On the darkest day, a tale of two “Lucys”
Santa Lucia and Lussi-Long Night: the Saint and Witch battling for control of the solstice
Judith Gabriel Vinje
It’s a tradition that marks the beginning of the Christmas season. On December 13, Norwegian and Swedish girls wearing candlelit wreaths portray and celebrate Santa Lucia, a fourth century Sicilian girl who became a Christian martyr.
Santa Lucia pageants also remain popular among many Scandinavians in the U.S., such as the one held each year at California Lutheran University in Thousand Oaks, Calif., where Santa Lucia and her escorts are elected by the student body, and Santa Lucia processions at Sons of Norway julebord events.
Not emerging in Sweden until the 1700s, Santa Lucia festivities were originally observed mainly among the upper classes. The celebration wasn’t given much attention in Norway until World War II, when it was imported as a movement to try to bring light in a time of darkness as a protest against German occupation.
But there’s a far older winter tradition that once cast fear into the hearts of Norwegian peasants and rural folk. It revolved around another Lussi—this one not a saint, more like a witch, or a reverse version of the sun goddess that was revered in ancient Rome this time of year. (The very name comes from the Latin word for light, lux.)
She shares the December 13 date for good reason: under the old calendar, that was the date of the Winter Solstice. Thus, it was known in Norway as Lussi Long-Night—Lussi Langnatte—longest night of the year.
For 500 years, December 13 marked the solstice. This was the date when the sun turned in its course, bringing on longer days. When a new calendar became official in 1700, the solstice was moved to its present date of Dec. 21. But Lussi Night remained the same.
Yule—the pre-Christian winter celebration—was the most important holiday in Scandinavia and Northern Europe. And many of the old traditions, some from the Viking Age, others from ancient Rome, persisted, especially in the rural areas.
All work had to be done by December 13, especially threshing, slaughtering, cleaning, and the spinning of yarn. If people hadn’t finished all their work, they feared Lussi would smash their chimneys.
Such terrifying legends fed the imagination of country folk for centuries, and Lussi had company—a whole array of terrifying creatures, trolls, and undead spirits, kidnapping anyone foolish enough to venture outside. Known as the oskorei, the wild hunt, this dreaded winter parade was on the lookout for earthly victims.
In her book “Keeping Christmas: Yuletide Traditions in Norway and the New Land,” Kathleen Stokker of Luther College notes that these folk legends “told of individuals being snatched up, carried away and then turned loose, dazed and manhandled, in some far-off place; other victims disappeared forever.” In her book, Stokker writes of the centuries of folklore that have contributed to Norway’s unique identity.
Especially features such as Lussi Langnatte, when most Norwegians would be afraid to leave their homes. Someone had to stay awake all night to protect the farm on this, the darkest night of the year. People hung axes, knives, or scissors over the doors of their homes, and painted crosses everywhere.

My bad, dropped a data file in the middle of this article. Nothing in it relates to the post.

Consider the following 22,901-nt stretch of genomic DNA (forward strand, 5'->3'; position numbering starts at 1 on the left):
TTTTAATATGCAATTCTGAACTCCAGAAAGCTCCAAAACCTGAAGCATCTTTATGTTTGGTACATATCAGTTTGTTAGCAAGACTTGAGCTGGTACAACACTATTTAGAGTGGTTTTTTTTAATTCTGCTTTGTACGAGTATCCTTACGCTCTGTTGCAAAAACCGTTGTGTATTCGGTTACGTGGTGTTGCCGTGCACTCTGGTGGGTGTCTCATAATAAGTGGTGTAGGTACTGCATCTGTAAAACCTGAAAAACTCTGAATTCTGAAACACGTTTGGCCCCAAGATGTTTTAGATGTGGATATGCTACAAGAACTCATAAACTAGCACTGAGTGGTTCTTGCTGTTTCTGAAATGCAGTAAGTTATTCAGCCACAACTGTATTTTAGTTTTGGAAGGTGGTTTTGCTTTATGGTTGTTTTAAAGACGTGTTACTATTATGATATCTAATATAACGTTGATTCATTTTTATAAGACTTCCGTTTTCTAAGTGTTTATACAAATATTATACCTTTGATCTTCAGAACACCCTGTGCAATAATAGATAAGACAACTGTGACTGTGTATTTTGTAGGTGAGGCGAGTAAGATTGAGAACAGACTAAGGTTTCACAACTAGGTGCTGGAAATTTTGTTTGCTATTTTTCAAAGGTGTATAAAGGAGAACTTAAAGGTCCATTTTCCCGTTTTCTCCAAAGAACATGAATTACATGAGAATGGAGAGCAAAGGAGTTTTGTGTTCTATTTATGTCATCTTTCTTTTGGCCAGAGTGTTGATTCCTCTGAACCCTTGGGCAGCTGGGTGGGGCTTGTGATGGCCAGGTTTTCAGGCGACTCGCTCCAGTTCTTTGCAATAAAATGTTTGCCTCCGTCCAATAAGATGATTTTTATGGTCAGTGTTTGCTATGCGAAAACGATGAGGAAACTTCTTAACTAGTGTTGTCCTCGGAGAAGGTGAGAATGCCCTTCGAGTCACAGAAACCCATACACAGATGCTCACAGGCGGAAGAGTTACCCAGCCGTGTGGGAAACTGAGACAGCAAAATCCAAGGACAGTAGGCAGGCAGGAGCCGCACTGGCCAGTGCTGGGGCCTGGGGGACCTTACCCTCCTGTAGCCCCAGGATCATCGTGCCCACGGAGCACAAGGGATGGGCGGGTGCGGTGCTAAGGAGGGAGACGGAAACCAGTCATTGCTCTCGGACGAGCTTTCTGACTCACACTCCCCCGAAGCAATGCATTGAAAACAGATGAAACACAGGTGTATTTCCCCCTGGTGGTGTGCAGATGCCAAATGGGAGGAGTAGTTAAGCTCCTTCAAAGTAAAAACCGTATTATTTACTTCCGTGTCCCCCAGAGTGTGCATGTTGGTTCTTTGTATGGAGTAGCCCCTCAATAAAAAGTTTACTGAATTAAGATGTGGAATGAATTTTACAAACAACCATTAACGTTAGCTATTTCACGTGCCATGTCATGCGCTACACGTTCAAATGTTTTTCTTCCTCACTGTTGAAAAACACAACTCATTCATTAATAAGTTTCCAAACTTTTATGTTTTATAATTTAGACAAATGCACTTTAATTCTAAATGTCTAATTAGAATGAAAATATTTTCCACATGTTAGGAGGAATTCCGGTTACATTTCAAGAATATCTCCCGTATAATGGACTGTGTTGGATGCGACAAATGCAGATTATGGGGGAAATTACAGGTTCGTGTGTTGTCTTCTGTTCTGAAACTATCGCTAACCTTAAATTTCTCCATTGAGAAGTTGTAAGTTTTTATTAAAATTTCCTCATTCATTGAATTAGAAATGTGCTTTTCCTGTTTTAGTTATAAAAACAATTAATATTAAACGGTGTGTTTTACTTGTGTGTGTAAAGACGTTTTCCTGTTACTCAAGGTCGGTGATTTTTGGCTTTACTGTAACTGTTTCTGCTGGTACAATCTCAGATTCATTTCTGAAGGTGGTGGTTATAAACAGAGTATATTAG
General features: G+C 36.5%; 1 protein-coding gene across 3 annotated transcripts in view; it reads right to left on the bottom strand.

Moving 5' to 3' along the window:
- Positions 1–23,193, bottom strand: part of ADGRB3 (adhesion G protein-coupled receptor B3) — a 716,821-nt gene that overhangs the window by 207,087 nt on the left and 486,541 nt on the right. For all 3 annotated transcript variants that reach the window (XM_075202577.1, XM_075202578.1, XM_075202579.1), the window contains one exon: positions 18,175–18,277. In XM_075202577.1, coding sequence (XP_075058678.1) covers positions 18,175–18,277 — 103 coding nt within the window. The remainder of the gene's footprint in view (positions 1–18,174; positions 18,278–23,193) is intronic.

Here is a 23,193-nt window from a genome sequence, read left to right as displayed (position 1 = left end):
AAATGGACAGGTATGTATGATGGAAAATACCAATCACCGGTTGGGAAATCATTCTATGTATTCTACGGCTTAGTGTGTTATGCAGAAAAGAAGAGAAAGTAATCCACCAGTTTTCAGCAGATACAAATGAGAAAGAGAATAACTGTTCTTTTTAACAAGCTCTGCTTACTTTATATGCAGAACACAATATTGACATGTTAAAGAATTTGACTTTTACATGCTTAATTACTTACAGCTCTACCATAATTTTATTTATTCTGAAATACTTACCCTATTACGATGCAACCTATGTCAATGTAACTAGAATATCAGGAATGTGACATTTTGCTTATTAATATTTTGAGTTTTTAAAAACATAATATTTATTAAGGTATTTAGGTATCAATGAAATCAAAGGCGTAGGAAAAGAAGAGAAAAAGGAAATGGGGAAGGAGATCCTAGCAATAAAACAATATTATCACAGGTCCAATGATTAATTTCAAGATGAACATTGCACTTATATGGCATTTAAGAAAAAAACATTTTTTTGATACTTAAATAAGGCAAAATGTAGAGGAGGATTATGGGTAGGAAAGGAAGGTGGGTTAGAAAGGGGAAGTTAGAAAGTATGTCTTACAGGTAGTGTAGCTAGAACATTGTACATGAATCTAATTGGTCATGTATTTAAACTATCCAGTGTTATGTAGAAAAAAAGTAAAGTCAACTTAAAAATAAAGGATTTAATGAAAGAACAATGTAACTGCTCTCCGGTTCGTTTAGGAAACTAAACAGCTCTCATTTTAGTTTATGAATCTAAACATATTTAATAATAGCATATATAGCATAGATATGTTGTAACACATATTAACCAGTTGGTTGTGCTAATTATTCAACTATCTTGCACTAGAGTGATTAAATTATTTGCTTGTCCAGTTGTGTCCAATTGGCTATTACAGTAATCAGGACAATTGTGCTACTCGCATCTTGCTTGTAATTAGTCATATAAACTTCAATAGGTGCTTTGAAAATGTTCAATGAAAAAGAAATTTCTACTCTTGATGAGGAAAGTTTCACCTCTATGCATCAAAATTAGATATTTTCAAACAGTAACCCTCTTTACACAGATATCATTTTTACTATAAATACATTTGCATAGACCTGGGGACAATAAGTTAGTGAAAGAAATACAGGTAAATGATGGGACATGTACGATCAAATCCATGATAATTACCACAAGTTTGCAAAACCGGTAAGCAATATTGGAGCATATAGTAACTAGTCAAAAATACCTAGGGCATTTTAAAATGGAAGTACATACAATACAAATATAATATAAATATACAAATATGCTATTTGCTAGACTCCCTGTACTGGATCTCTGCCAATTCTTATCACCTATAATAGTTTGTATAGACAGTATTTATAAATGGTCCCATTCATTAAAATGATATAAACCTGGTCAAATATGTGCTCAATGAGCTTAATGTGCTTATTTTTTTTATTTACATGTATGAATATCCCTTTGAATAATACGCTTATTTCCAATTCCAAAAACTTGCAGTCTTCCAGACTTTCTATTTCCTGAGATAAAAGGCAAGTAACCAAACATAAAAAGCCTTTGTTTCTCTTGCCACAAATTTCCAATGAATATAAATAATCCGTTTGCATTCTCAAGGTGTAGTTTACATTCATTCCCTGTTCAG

Children were especially terrified of Lussi, for it was said that if they misbehaved, she would come and snatch them away. On the eve of December 13, children would write the word “Lussi” on doors, fences, and walls. “Lussi fires” used to be burned in many parts of northern Europe at that time to celebrate the changing of the sun’s course.
As for Santa Lucia, one of a scant handful of saints honored in Protestant Scandinavian countries, her festival of light seems more appealing to many than the nightmare of the wild hunt.
The Nordic observation of St. Lucy is first attested in the Middle Ages and continued after the Protestant Reformation in the 1520s and 1530s, although the modern celebration is only about 200 years old.
While her story is set on a far-off Mediterranean island, there is a more localized angle. During the Middle Ages, there was a severe famine in the Swedish province of Varmland. It was said that a large white vessel loaded with food appeared on Lake Vanern. At the helm was a young woman in white, her head encircled by a crown of radiant beams. The ship vanished as soon as it was unloaded.
Lussinatten has largely been forgotten in Norway since the beginning of the 20th century, although it is still remembered as an ominous night and perhaps celebrated in some remote areas.
But the day of the Winter Solstice is still the shortest day of the year, and in the far North, the light may last for a few hours at best. The day of Winter Solstice is hardly a day at all, but is more like a short flicker of dark blue light at noon. The sun is not seen.
Norse myth tells that the sun was a goddess named Sol or Sunna, who drove a chariot across the sky on an eternal flight to escape the devouring darkness. Throughout history, there has been some goddess figure associated with the return of the sun. As for Lussi’s dark and terrifying characteristics, perhaps she is the victim of gossip, the telling of tall tales by those who don’t want to see her receive the honor she may deserve as a sun goddess, bringing the return of the sun.
This article originally appeared in the Dec. 18, 2015, issue of the Norwegian American Weekly.